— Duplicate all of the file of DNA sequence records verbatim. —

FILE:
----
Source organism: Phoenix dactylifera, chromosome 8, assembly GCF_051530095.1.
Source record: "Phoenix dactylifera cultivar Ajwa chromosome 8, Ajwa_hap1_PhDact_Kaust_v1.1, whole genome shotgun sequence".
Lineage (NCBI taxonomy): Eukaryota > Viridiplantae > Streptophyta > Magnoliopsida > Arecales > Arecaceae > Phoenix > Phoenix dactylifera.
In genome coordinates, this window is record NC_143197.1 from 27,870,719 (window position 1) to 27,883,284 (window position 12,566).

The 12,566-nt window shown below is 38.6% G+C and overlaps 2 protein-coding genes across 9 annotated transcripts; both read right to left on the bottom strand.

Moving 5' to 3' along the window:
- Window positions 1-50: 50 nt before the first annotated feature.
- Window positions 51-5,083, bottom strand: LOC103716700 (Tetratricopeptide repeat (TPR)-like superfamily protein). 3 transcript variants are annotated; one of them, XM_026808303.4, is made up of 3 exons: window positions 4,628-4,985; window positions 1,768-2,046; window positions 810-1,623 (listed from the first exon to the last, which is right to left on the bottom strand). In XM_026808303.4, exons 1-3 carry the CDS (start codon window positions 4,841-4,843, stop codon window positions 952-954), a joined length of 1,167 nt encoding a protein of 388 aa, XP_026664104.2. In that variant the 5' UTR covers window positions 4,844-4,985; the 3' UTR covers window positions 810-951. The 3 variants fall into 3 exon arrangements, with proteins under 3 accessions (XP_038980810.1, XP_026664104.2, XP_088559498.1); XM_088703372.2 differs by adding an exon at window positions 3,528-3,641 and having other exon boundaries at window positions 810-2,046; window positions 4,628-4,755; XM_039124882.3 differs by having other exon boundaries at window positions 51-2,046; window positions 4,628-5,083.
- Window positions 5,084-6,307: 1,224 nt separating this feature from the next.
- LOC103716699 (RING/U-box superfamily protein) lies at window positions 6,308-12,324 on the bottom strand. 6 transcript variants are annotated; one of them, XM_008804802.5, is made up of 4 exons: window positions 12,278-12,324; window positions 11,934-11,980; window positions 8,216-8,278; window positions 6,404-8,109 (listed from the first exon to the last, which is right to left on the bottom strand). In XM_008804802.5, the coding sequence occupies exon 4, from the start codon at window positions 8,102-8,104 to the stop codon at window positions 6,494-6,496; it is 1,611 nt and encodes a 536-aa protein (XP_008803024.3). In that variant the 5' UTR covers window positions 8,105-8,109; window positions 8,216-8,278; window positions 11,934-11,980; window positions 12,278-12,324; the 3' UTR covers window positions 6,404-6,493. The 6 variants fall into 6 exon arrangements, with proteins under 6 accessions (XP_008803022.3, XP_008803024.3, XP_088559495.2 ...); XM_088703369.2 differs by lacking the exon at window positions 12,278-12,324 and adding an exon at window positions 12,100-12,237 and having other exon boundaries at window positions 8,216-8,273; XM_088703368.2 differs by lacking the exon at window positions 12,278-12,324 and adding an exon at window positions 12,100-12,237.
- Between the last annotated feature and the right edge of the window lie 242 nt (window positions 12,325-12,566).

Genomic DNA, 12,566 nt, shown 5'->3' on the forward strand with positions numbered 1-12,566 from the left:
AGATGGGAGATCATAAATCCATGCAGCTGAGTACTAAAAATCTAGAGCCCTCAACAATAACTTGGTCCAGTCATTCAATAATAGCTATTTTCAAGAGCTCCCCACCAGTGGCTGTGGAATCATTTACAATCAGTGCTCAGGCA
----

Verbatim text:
Source organism: Phoenix dactylifera, chromosome 8, assembly GCF_051530095.1.
Source record: "Phoenix dactylifera cultivar Ajwa chromosome 8, Ajwa_hap1_PhDact_Kaust_v1.1, whole genome shotgun sequence".
Lineage (NCBI taxonomy): Eukaryota > Viridiplantae > Streptophyta > Magnoliopsida > Arecales > Arecaceae > Phoenix > Phoenix dactylifera.
In genome coordinates, this window is record NC_143197.1 from 27,870,719 (window position 1) to 27,883,284 (window position 12,566).

The 12,566-nt window shown below is 38.6% G+C and overlaps 2 protein-coding genes across 9 annotated transcripts; both read right to left on the bottom strand.

Moving 5' to 3' along the window:
- Window positions 1-50: 50 nt before the first annotated feature.
- Window positions 51-5,083, bottom strand: LOC103716700 (Tetratricopeptide repeat (TPR)-like superfamily protein). 3 transcript variants are annotated; one of them, XM_026808303.4, is made up of 3 exons: window positions 4,628-4,985; window positions 1,768-2,046; window positions 810-1,623 (listed from the first exon to the last, which is right to left on the bottom strand). In XM_026808303.4, exons 1-3 carry the CDS (start codon window positions 4,841-4,843, stop codon window positions 952-954), a joined length of 1,167 nt encoding a protein of 388 aa, XP_026664104.2. In that variant the 5' UTR covers window positions 4,844-4,985; the 3' UTR covers window positions 810-951. The 3 variants fall into 3 exon arrangements, with proteins under 3 accessions (XP_038980810.1, XP_026664104.2, XP_088559498.1); XM_088703372.2 differs by adding an exon at window positions 3,528-3,641 and having other exon boundaries at window positions 810-2,046; window positions 4,628-4,755; XM_039124882.3 differs by having other exon boundaries at window positions 51-2,046; window positions 4,628-5,083.
- Window positions 5,084-6,307: 1,224 nt separating this feature from the next.
- LOC103716699 (RING/U-box superfamily protein) lies at window positions 6,308-12,324 on the bottom strand. 6 transcript variants are annotated; one of them, XM_008804802.5, is made up of 4 exons: window positions 12,278-12,324; window positions 11,934-11,980; window positions 8,216-8,278; window positions 6,404-8,109 (listed from the first exon to the last, which is right to left on the bottom strand). In XM_008804802.5, the coding sequence occupies exon 4, from the start codon at window positions 8,102-8,104 to the stop codon at window positions 6,494-6,496; it is 1,611 nt and encodes a 536-aa protein (XP_008803024.3). In that variant the 5' UTR covers window positions 8,105-8,109; window positions 8,216-8,278; window positions 11,934-11,980; window positions 12,278-12,324; the 3' UTR covers window positions 6,404-6,493. The 6 variants fall into 6 exon arrangements, with proteins under 6 accessions (XP_008803022.3, XP_008803024.3, XP_088559495.2 ...); XM_088703369.2 differs by lacking the exon at window positions 12,278-12,324 and adding an exon at window positions 12,100-12,237 and having other exon boundaries at window positions 8,216-8,273; XM_088703368.2 differs by lacking the exon at window positions 12,278-12,324 and adding an exon at window positions 12,100-12,237.
- Between the last annotated feature and the right edge of the window lie 242 nt (window positions 12,325-12,566).

Genomic DNA, 12,566 nt, shown 5'->3' on the forward strand with positions numbered 1-12,566 from the left:
AGATGGGAGATCATAAATCCATGCAGCTGAGTACTAAAAATCTAGAGCCCTCAACAATAACTTGGTCCAGTCATTCAATAATAGCTATTTTCAAGAGCTCCCCACCAGTGGCTGTGGAATCATTTACAATCAGTGCTCAGGCA